For February, weâ€™re focusing on the body parts that shape us, oxygenate us, and power us as we take long walks on the beach. Bony bonafide bones. These skeletal building blocks inspire curiosity and spark fear in different folksâ€”we hope our stories, covering everything from surgeries and supplements to good old-fashioned boning, will only do the first. Once youâ€™ve thoroughly blasted your mind with bone facts, check out our previous themed months: muscle and fat.
Humans may have perfected *** (or at least made the most earnest efforts to try), but we definitely didnâ€™t invent it. So who did? ****** reproduction is around 2 billion years old, but the way bacteria swap genes isnâ€™t really what we mean when we talk about the birds and the bees, and ancient red algae that relied on ocean currents to sweep their sperm cells to receptive partners doesnâ€™t sound much sexier. (David Attenborough makes a valiant attempt, however.)
The earliest evidence of organisms doing it like they do on the Discovery Channel comes in the form of fossils from some 385 million years ago. Delightfully and totally coincidentally named Microbrachius dicki, these antiarch placodermsâ€”a long-extinct group of armored fishâ€”swam around what are now Scotland and Estonia. This particular species was discovered by geologist Robert Dick in the 19th century, and the genus is so named for the â€ślittle armsâ€ť of bone found poking from their bodies. But Dick might have been slightly scandalized by the placodermâ€™s modern claim to fame: In 2014, researchers reported in the journal Nature that specimens of M. dicki showed clear and distinct male and female *** organs.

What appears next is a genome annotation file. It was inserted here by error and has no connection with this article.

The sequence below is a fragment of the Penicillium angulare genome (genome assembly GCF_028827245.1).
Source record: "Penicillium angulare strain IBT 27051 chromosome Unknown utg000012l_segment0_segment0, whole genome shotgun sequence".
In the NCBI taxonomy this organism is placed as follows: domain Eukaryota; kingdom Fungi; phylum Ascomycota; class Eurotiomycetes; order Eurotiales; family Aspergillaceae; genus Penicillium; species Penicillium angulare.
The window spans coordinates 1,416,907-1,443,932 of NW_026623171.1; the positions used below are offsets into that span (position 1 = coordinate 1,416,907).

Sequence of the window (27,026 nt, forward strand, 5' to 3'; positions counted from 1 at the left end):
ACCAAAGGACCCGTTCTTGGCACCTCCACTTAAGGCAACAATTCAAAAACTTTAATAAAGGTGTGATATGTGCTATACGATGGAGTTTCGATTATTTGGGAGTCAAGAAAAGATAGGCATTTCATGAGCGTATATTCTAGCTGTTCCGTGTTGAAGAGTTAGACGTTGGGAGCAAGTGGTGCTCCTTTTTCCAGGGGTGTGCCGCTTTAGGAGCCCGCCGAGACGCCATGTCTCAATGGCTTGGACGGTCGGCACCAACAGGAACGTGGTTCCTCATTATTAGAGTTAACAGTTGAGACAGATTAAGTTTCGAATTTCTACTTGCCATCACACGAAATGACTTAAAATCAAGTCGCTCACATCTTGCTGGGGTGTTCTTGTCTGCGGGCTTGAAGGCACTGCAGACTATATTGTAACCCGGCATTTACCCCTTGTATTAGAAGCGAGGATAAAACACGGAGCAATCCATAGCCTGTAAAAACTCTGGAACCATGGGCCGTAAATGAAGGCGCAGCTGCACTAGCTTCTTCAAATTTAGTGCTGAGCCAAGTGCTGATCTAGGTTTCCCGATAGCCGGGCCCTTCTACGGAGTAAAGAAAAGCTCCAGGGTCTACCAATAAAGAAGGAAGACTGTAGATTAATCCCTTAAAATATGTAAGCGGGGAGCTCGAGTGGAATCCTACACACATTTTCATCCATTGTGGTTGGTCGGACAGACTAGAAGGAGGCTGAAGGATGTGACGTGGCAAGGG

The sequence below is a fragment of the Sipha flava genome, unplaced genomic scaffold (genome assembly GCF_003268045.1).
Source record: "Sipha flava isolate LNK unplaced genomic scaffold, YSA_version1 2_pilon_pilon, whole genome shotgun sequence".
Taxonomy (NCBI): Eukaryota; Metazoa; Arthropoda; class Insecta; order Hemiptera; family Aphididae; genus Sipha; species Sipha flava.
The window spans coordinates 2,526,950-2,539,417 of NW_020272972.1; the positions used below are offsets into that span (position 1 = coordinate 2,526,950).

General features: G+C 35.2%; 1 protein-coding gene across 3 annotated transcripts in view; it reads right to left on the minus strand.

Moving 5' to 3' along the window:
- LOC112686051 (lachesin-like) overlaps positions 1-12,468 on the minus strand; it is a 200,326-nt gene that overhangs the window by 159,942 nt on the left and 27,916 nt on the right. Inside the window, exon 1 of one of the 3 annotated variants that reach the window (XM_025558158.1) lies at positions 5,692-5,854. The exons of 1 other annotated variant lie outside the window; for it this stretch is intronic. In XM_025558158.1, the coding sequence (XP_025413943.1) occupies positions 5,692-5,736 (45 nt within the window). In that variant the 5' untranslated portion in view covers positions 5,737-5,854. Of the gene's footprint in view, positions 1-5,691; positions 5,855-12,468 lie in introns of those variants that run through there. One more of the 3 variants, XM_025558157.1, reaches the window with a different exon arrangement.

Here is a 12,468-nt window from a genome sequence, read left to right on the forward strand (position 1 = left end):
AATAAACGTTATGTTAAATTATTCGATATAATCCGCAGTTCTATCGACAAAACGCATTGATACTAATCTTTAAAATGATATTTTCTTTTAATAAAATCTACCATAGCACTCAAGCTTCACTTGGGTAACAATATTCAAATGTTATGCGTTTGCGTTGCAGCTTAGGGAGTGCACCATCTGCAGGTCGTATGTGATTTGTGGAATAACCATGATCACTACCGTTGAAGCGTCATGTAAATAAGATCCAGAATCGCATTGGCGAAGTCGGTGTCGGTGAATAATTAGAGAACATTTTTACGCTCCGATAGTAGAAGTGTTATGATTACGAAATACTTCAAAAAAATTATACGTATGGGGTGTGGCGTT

The male skeletons show protruding, L-shaped tubes of bone similar to cartilaginous â€śclaspersâ€ť that modern sharks and rays use to deliver sperm. The female skeletons, conversely, feature pairs of genital plates for the proto-penises to lock into. But with seemingly no flexibility to these external *** organs, M. dicki wouldnâ€™t have boned quite like we do (or even like sharks and rays do) today. Instead, they would have had to ease themselves into place so the fixed angles of their claspers and genital plates matched up.
â€śThey did it sideways, square dance style,” Flinders University paleontologist John Long told National Geographic in 2014.
Talk about **** dance moves. Hereâ€™s an artistâ€™s interpretation of how it all could have gone down:
It wasnâ€™t a straight evolutionary shot from square dancing bony fish to the wonderfully colorful spectrum of ****** activity animals enjoy today. The placodermâ€™s predilection for copulation was just a bit of brief ****** experimentation; fish would later lose the ability to fertilize eggs internally. Only a few regained the trait in a new fashion further down the evolutionary timeline, setting the stage for *** as we know it to emerge.
But before Tinder and Netflix and chill, there was the humble M. dicki getting it on in the only way it knew how: Awkwardly, and with a lot of bones.
This ancient bony fish was a ****** pioneer